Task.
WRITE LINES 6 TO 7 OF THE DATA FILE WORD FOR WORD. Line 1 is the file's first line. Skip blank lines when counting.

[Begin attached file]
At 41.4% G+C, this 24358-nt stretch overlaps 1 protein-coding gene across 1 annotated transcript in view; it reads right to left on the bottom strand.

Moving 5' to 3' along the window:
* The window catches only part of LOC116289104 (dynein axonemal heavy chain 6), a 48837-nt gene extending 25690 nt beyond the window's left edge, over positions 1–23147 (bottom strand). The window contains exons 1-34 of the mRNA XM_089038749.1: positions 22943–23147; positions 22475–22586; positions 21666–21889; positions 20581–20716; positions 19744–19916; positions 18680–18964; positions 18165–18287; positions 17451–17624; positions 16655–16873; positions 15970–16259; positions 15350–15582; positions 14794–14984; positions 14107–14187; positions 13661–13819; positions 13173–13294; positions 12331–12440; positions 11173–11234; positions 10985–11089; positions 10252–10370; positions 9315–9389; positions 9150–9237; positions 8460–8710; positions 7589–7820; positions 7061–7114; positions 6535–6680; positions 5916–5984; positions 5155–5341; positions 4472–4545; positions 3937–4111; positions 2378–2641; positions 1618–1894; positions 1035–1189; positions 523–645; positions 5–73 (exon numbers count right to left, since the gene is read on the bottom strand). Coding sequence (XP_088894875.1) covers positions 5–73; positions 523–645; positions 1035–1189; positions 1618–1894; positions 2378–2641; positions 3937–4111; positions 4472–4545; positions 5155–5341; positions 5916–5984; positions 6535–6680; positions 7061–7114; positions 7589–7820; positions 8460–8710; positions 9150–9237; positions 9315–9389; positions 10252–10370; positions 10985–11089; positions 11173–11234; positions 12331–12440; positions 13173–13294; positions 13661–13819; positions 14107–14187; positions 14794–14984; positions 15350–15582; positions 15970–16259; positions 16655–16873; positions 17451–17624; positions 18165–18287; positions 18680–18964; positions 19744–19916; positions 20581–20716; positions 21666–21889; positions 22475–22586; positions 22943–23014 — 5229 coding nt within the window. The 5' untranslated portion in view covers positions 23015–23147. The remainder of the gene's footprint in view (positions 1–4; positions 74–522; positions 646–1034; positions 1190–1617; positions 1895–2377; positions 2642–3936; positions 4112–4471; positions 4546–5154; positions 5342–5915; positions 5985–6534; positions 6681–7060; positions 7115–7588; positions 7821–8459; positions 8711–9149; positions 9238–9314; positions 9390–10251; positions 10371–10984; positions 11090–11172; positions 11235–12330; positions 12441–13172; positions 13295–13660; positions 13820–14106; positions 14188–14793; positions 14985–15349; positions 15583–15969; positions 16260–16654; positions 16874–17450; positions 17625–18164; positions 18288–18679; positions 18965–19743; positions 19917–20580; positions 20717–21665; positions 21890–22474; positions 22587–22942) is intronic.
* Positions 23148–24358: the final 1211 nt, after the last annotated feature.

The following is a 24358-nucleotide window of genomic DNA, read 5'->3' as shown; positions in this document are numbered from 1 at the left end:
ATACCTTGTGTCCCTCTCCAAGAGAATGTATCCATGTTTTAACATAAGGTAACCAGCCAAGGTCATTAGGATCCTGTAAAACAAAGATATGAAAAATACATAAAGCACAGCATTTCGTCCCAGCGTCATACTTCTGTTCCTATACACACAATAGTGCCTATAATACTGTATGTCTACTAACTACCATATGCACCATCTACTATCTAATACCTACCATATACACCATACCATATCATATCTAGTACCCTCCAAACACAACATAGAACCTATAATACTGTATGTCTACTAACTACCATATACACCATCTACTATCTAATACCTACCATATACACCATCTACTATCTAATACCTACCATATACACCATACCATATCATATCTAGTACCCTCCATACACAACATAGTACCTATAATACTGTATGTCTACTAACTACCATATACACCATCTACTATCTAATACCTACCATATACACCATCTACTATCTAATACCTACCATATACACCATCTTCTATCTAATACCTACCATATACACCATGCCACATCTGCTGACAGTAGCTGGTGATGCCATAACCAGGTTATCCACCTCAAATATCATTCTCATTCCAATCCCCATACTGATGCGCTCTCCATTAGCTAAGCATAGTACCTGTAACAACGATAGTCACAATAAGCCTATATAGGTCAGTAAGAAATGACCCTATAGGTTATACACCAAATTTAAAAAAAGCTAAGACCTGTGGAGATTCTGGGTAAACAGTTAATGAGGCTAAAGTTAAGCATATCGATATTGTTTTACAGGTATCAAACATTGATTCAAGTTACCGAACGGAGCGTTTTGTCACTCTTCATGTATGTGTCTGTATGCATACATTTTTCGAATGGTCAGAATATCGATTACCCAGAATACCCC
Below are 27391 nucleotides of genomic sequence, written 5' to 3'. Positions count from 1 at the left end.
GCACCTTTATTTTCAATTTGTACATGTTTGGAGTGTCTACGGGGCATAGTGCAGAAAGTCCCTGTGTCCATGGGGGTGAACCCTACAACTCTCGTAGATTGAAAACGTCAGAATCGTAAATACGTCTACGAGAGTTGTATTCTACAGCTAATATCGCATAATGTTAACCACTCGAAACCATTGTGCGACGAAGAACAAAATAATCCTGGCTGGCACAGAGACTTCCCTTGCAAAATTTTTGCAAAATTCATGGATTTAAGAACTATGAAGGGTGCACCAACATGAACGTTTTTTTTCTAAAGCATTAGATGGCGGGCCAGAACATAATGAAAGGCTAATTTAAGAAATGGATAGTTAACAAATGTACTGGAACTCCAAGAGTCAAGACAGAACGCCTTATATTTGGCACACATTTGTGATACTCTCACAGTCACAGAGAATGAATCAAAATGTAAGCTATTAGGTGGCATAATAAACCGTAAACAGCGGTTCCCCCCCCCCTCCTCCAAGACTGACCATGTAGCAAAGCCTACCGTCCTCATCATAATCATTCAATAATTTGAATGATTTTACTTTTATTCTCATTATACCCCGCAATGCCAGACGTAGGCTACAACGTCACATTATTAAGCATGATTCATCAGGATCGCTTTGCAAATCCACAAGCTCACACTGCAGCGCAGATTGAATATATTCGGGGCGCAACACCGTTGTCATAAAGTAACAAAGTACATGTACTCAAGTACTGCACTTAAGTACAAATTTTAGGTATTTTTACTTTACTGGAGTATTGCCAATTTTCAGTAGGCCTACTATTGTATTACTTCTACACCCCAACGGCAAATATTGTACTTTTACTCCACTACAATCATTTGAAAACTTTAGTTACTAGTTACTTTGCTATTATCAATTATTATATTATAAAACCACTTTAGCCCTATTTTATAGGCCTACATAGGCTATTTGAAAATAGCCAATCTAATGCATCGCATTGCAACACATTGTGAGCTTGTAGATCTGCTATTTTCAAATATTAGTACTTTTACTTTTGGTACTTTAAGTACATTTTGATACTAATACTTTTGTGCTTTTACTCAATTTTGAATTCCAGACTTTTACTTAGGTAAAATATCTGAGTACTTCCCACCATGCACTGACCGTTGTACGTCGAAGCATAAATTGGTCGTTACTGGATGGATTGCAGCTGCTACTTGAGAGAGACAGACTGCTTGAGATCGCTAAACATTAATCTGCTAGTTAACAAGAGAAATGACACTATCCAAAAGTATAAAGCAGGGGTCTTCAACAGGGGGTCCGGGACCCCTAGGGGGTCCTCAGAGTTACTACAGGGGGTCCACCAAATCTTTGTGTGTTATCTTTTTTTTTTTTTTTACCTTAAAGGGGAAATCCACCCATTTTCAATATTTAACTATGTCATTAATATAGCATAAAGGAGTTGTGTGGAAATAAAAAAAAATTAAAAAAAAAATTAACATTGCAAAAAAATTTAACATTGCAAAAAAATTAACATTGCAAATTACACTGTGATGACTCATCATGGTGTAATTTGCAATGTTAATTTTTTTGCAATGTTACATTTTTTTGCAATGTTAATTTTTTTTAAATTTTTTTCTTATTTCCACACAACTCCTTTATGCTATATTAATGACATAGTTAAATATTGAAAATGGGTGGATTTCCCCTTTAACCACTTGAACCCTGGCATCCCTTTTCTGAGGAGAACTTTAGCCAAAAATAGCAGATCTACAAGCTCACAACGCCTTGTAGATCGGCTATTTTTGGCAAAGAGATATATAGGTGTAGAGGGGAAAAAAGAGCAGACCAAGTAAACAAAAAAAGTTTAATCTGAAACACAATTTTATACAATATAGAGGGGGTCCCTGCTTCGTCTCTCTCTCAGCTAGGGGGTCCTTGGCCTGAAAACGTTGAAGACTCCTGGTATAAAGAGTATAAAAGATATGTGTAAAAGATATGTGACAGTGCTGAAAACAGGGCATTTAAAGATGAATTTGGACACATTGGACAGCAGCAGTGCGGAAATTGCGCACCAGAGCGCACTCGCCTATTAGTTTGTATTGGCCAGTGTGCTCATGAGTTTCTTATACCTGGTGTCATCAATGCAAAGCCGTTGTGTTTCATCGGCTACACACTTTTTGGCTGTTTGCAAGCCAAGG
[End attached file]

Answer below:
ATACCTTGTGTCCCTCTCCAAGAGAATGTATCCATGTTTTAACATAAGGTAACCAGCCAAGGTCATTAGGATCCTGTAAAACAAAGATATGAAAAATACATAAAGCACAGCATTTCGTCCCAGCGTCATACTTCTGTTCCTATACACACAATAGTGCCTATAATACTGTATGTCTACTAACTACCATATGCACCATCTACTATCTAATACCTACCATATACACCATACCATATCATATCTAGTACCCTCCAAACACAACATAGAACCTATAATACTGTATGTCTACTAACTACCATATACACCATCTACTATCTAATACCTACCATATACACCATCTACTATCTAATACCTACCATATACACCATACCATATCATATCTAGTACCCTCCATACACAACATAGTACCTATAATACTGTATGTCTACTAACTACCATATACACCATCTACTATCTAATACCTACCATATACACCATCTACTATCTAATACCTACCATATACACCATCTTCTATCTAATACCTACCATATACACCATGCCACATCTGCTGACAGTAGCTGGTGATGCCATAACCAGGTTATCCACCTCAAATATCATTCTCATTCCAATCCCCATACTGATGCGCTCTCCATTAGCTAAGCATAGTACCTGTAACAACGATAGTCACAATAAGCCTATATAGGTCAGTAAGAAATGACCCTATAGGTTATACACCAAATTTAAAAAAAGCTAAGACCTGTGGAGATTCTGGGTAAACAGTTAATGAGGCTAAAGTTAAGCATATCGATATTGTTTTACAGGTATCAAACATTGATTCAAGTTACCGAACGGAGCGTTTTGTCACTCTTCATGTATGTGTCTGTATGCATACATTTTTCGAATGGTCAGAATATCGATTACCCAGAATACCCC
Below are 27391 nucleotides of genomic sequence, written 5' to 3'. Positions count from 1 at the left end.